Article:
DIY HID wiring harness weatherproofing

Discussion in 'Lighting DIY' started by Nix, Sep 4, 2013.

  1. Nix

    Nix Jötunn Moderator

    Messages:
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    Location:
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    Ok so this is for anyone running any type of HID kit or projectors with HIDs. You should really be running a wiring harness between your stock system and your HID ballasts. Just get one. It will eliminate flickering and overloading the stock wires. There are other issues but those are the main ones.

    In any case, go get your harness. Pick it up from where ever you like. They are for the most part very similar. For HID's on the low beams you will need a 9006 harness.

    In this DIY I'm going to show you how to weatherproof your harness a little bit. It's pretty easy and should only take you a few minutes. Do it the night before you intend to install so everything is dry and ready to go.

    OK lets get started.

    Items Needed:

    Harness - This particular one is from theretrofitsource.com
    Lots of parts and useful information over there. I like their particular harness, it feels well made, has one of the thicker wire gauges for an off the shelf unit, and it has 2 relays. Yes, 2. One for each side. It's nice when the relay goes bad and you can still drive home with one light on.



    [​IMG]


    A blade.

    Electrical Tape.

    Dielectric Grease - also labeled as dielectric silicone compound. This is an insulator. It does not conduct. I can't say this enough. IT DOES NOT CONDUCT.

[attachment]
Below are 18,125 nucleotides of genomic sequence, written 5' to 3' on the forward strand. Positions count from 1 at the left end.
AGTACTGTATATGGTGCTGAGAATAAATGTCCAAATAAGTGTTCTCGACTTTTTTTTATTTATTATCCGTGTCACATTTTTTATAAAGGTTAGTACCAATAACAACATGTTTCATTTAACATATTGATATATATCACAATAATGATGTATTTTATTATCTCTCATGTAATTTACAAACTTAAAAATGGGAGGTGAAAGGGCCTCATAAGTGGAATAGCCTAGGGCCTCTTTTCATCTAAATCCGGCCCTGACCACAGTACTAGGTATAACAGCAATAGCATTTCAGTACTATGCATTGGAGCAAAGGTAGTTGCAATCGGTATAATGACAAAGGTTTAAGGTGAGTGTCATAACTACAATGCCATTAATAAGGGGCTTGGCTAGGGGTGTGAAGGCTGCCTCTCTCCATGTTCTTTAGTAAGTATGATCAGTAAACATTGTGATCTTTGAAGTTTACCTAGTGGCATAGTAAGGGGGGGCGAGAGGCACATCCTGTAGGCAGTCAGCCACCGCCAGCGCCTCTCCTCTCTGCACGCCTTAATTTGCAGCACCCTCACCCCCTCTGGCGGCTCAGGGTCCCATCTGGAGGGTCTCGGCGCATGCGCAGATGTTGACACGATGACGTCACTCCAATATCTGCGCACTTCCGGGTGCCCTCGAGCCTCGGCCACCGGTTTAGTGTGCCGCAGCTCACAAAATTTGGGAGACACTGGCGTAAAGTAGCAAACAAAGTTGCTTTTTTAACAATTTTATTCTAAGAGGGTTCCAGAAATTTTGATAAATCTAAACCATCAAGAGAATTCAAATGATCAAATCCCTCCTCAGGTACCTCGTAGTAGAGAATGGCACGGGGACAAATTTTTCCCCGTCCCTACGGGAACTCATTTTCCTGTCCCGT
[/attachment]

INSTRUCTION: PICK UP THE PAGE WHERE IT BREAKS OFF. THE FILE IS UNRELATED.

A sealant. Or caulk, or whatever you like. I use the Permatex clear RTV sealant. (get it at autozone/pepboys)

    Regular Screwdriver, as thin as possible. A jewelers/computer/eyeglass set is nice.
    ( I didn't take a pic. You know what they look like)

    [​IMG]


    Let's start with the relays.
    These clear boxes are the relay modules. They have a large metal bracket on the back holding them to each other. I hate this thing. It's coming off. If one relay goes bad you have to pull this thing off to change them. It's really hard to get the bracket off now, just wait until its in your engine bay and you're on the side of the road trying to get it out.
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    SO use a thin screwdriver or blade to lift up this plastic window. The metal "tab" you see sticking up prevents the bracket from sliding out easily. It looks like you can press it down and just slip it off. NOPE! I have yet to nicely remove one of these. So just bend the crap out of the plastic carefully.
    [​IMG]





    Once you have bent the plastic you should be able to get the bracket off. Wait until you see how hard this actually is. Now just think. You could be elbow deep in a hot engine bay in the rain. Hahahah. Seriously. Remove this thing.

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    Now gently wiggle and pull the relays off of the harness. It is a tight connection. Be careful but firm.

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    Oh crap! Did you just pull them both off? Did you keep track of which way they face? Dangit!








    Haha, just kidding. They only fit one way. You see how one prong is turned differently than the others? You're safe.

    Now if you will look straight down the barrel of the piece you just took them off of. See that middle slot? Yep. Open. Straight through to the back. Water won't get in there and ruin your relays will it?
    [​IMG]



    Ok look at the back and you will see that hole in the middle of the relay holder. We are going to seal that.

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    I like to use toothpicks. It keeps my fingers clean and fits nicely into small spaces. Get a little glob of your sealant.